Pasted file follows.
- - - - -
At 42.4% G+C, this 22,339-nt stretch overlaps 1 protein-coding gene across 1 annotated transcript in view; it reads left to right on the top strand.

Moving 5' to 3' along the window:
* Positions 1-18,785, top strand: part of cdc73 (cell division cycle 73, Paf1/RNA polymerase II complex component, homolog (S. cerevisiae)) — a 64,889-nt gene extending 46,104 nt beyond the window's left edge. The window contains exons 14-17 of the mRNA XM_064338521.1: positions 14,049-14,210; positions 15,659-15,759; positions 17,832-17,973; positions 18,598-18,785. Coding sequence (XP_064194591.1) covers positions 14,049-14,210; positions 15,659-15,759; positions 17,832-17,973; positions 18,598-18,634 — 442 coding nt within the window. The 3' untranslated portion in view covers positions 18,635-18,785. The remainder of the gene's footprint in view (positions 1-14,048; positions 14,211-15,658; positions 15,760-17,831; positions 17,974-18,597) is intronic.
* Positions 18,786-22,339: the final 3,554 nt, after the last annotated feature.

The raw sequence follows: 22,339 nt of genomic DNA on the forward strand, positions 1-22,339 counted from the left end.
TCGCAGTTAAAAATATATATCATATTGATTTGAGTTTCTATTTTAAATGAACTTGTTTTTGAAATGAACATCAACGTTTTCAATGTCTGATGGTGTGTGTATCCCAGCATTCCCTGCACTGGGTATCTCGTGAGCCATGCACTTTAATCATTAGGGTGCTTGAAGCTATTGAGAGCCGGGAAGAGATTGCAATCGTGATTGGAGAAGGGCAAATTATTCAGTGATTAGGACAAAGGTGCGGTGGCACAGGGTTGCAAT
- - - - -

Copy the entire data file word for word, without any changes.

At 42.4% G+C, this 22,339-nt stretch overlaps 1 protein-coding gene across 1 annotated transcript in view; it reads left to right on the top strand.

Moving 5' to 3' along the window:
* Positions 1-18,785, top strand: part of cdc73 (cell division cycle 73, Paf1/RNA polymerase II complex component, homolog (S. cerevisiae)) — a 64,889-nt gene extending 46,104 nt beyond the window's left edge. The window contains exons 14-17 of the mRNA XM_064338521.1: positions 14,049-14,210; positions 15,659-15,759; positions 17,832-17,973; positions 18,598-18,785. Coding sequence (XP_064194591.1) covers positions 14,049-14,210; positions 15,659-15,759; positions 17,832-17,973; positions 18,598-18,634 — 442 coding nt within the window. The 3' untranslated portion in view covers positions 18,635-18,785. The remainder of the gene's footprint in view (positions 1-14,048; positions 14,211-15,658; positions 15,760-17,831; positions 17,974-18,597) is intronic.
* Positions 18,786-22,339: the final 3,554 nt, after the last annotated feature.

The raw sequence follows: 22,339 nt of genomic DNA on the forward strand, positions 1-22,339 counted from the left end.
TCGCAGTTAAAAATATATATCATATTGATTTGAGTTTCTATTTTAAATGAACTTGTTTTTGAAATGAACATCAACGTTTTCAATGTCTGATGGTGTGTGTATCCCAGCATTCCCTGCACTGGGTATCTCGTGAGCCATGCACTTTAATCATTAGGGTGCTTGAAGCTATTGAGAGCCGGGAAGAGATTGCAATCGTGATTGGAGAAGGGCAAATTATTCAGTGATTAGGACAAAGGTGCGGTGGCACAGGGTTGCAAT